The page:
Astron. Astrophys. Suppl. Ser.
Volume 116, Number 2, April II 1996
|Page(s)||257 - 287|
|Published online||15 April 1996|
Long- and short-term variability in O-star winds. I. Time series of UV spectra for 10 bright O stars *,**
Astronomical Institute “Anton Pannekoek", University of Amsterdam, Kruislaan 403, 1098 SJ Amsterdam, The Netherlands
2 Center for High Energy Astrophysics (CHEAF), Kruislaan 403 1098 SJ Amsterdam, The Netherlands
3 Science Programs, Computer Sciences Corporation, 10000-A Aerospace Road, Lanham-Seabrook, MD 20706, U.S.A.
Send offprint request to: L. Kaper
Accepted: 27 September 1995
An atlas of time series of ultraviolet spectra is presented for 10 bright O stars. The spectra were obtained with the International Ultraviolet Explorer during seven observing campaigns lasting several days over a period of 6 years. The UV P Cygni lines in 9 out of the 10 studied stars exhibit a characteristic pattern of variability in the form of discrete absorption components (DACs) migrating through the absorption troughs on a timescale of a day to a week. This pattern is significantly different for each star, but remains relatively constant during the time span of our observations for a given star. A quantitative evaluation of the statistical significance of the variability is given. The winds of a number of stars appear to vary over the full range of wind velocities: from 0 km s-1 up to velocities exceeding the terminal velocity of the wind as measured by the asymptotic velocity reached by DACs. The amplitude of variability reaches a maximum at about 0.75 in the unsaturated resonance lines of stars showing DACs. In saturated resonance lines we find distinct changes in the steep blue edge. This edge variability is also found, although with smaller amplitude, in unsaturated resonance lines. The subordinate line of N IV at 1718 Å in ξ Per shows weak absorption enhancements at low velocities in the blue-shifted absorption that are clearly associated with the DACs in the UV resonance lines. We interpret these three manifestations of variation as reflecting a single phenomenon. The DACs are the most conspicuous form of the variability. The changes at the edge can often be interpreted as DACs, but superposed on a saturated underlying wind profile; in many cases, however, at the same time two or more absorption events in different stages of their evolution can be identified in the unsaturated profiles, hampering a detailed interpretation of the edge variability. The low velocity absorption enhancements in the subordinate lines are the precursors of DACs when they are formed close to the star. The constancy of the pattern of variability over the years and the (quasi-)periodic recurrence of DACs strongly suggest that rotation of the star is an essential ingredient for controlling wind variability. The observation of low-velocity variations in subordinate lines, which are supposedly formed at the base of the stellar wind, indicate an origin of wind variability close to or at the photosphere of the star.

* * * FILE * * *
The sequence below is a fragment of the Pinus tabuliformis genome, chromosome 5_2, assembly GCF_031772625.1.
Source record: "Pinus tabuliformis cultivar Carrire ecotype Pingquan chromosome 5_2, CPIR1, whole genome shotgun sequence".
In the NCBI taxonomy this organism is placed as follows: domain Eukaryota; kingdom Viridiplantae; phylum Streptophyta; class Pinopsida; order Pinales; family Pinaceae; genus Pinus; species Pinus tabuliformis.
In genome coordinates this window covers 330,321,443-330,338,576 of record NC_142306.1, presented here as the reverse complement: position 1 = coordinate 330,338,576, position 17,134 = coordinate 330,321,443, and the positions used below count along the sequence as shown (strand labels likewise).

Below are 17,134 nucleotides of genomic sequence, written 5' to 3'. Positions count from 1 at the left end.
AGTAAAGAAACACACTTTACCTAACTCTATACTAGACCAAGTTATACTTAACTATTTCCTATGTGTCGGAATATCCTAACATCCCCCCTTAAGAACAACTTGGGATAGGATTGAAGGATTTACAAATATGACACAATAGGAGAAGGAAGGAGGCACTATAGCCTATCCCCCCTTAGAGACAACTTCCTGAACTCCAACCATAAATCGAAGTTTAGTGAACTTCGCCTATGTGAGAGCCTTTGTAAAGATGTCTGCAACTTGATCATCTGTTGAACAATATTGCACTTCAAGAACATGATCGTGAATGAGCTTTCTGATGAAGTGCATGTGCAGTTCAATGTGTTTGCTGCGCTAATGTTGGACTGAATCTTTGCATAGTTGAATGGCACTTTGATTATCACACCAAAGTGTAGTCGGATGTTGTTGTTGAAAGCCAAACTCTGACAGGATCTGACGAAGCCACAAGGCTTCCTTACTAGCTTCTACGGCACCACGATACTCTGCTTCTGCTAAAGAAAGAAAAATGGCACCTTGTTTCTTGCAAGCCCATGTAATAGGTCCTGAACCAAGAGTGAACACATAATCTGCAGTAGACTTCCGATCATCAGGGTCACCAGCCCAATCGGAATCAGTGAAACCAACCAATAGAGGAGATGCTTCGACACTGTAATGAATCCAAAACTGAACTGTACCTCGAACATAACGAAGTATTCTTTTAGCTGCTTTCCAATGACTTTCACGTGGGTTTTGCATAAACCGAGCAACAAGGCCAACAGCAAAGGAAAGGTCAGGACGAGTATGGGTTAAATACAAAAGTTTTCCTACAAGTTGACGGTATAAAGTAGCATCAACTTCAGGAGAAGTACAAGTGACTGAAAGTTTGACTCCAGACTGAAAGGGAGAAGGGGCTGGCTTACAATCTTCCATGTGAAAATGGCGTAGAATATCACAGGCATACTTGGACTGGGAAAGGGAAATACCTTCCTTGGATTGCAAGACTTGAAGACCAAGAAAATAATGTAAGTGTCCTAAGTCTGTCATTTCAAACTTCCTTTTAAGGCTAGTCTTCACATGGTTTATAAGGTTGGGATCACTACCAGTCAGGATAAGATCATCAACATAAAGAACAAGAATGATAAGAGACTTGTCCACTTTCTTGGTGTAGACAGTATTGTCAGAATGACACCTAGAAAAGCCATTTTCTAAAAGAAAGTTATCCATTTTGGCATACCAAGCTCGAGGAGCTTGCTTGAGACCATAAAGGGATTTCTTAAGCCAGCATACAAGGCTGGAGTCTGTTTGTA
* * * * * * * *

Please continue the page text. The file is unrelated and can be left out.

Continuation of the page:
Key words: stars: early type / stars: mass loss / ultraviolet: stars
Based on observations by the International Ultraviolet Explorer, collected at NASA Goddard Space Flight Center and Villafranca Satellite Tracking Station of the European Space Agency.
© European Southern Observatory (ESO), 1996